From burpees to handstands to tire flips, Michael pushed himself hard. He struggled. He failed at times. But he refused to back down. After 9 hours, 18 minutes and 33 seconds, Michael finished the Strongman Marathon and its 26.2 miles of physical, mental and emotional challenges.
In true Michael fashion, though, 26.2 wasn’t enough. He ran that extra 0.8 to pick up the mile markers before turning around and sprinting through the finish line.
“Pushing your body past what you thought it was capable of is easy; the hard part is pushing yourself even further ... past what your mind wants to let you. That’s what ultrarunning is all about; introducing you to a self you’ve never known.”
As Michael picked up the mile marker and turned to the camera, the faces of his girlfriend and father standing at the finish line gave him the final push needed to finish the Strongman Marathon.
Despite the support of his family and friends, though, Michael knew that it all came from within. To get through this, he had to dig deep into his psyche and capture the mental strength needed to complete the Strongman Marathon. While seeing familiar faces helped, they weren’t going to get him to the finish line.
“If I say I'm going to get something done, it shouldn't be taken lightly. Even if we put limits on ourselves, it's so easy to flip a switch and break that barrier. It really comes down to your mental fortitude. You can translate this to any part of your life. There will be struggles but once you master the mental part you can do anything.”
When reflecting on the marathon as a whole, as well as each of its individual events, Michael had no regrets in terms of planning or preparation.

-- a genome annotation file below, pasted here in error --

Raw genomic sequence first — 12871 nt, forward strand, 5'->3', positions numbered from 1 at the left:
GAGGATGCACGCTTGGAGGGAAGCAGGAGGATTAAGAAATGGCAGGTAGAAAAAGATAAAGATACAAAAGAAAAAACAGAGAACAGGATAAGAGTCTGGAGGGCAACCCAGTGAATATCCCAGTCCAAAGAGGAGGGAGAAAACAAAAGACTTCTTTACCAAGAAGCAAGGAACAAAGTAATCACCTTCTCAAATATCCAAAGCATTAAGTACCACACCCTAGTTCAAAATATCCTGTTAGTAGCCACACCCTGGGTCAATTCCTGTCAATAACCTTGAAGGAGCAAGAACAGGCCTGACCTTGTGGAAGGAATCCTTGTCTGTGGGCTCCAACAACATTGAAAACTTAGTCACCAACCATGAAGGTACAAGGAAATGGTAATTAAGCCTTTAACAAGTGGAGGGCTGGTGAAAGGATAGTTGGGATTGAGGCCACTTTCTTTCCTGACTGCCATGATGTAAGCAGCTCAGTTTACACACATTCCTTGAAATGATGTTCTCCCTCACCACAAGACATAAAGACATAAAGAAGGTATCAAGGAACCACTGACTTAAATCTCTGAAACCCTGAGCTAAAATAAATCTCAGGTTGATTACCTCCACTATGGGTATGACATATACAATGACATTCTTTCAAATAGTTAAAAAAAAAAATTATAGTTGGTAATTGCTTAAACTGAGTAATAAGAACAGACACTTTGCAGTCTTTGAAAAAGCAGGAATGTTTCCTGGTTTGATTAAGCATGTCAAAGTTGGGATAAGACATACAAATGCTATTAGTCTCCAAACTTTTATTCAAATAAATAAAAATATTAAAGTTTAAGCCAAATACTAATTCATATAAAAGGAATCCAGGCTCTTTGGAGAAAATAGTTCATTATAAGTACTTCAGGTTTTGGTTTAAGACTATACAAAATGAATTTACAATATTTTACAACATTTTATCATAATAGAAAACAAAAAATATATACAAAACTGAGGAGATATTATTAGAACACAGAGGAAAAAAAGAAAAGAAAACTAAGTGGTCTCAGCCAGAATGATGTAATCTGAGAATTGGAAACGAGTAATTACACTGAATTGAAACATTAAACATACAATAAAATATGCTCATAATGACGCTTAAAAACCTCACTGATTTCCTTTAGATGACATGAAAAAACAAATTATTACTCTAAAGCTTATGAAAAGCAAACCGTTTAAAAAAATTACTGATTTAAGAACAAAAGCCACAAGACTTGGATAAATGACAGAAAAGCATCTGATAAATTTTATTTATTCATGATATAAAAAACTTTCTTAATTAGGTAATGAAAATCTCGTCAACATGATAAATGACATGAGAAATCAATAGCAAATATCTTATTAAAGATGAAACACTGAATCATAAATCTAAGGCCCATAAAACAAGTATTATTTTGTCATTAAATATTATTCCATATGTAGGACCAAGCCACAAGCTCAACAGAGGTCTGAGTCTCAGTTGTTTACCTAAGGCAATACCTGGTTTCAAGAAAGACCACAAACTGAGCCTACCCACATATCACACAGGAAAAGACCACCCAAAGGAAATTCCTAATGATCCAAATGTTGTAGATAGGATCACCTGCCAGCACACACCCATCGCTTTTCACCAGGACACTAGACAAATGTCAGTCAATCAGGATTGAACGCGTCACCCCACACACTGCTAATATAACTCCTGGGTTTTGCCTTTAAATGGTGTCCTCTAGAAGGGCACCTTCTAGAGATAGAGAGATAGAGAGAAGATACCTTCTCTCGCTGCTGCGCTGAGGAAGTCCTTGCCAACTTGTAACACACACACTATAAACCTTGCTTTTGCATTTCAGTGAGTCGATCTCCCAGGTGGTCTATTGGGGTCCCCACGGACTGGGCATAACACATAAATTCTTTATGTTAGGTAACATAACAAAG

“The miles had to be in this order, or I wouldn't have been able to get it done,” Michael explained. “The handstand walk would have been a quitting point if it was any later on in the marathon. Everyone came out such a long way to support me so I just had to keep going.”
Michael was proud of the strength, determination and sheer fearlessness he displayed as he accomplished this unthinkable feat. Despite his seemingly confident and unfazed demeanor, this was a terrifying challenge – and that made his personal victory feel all the more sweet.
Although this entire feat was based on Michael’s self actualization and motivation, his friends, teammates and competitors at home were undoubtedly in his head throughout the marathon – and returning victorious was an unforgettable feeling. “Coming back and explaining what I did - that’s when it really hit home,” he reflected.
“It was more badass than I even realized. I set a new standard for what the body can do. I took it upon myself to do something people have never even thought of. This is my creative outlet, I'm not a painter, I’m not an artist. This is how I express myself. I hope I inspired people, even if they just want to try one mile. If it inspires anyone to do anything at all, that's a win for me.”
Michael wasn’t the only winner that day. After crossing the finish line around 3:30pm, he spent the rest of the afternoon “just waiting for the soreness to hit.” After a long, hot shower and a much deserved nap, it never did. “Instead, we did what anyone would do at the Nevada / Utah border. We hit the casinos,” he laughed.
Before heading home at the end of the night, Michael’s father found himself at the roulette table. Choosing 9, 18 and 33 for his son’s 9 hour, 18 minute and 33 second Strongman Marathon finishing time earlier that day, he took home the jackpot.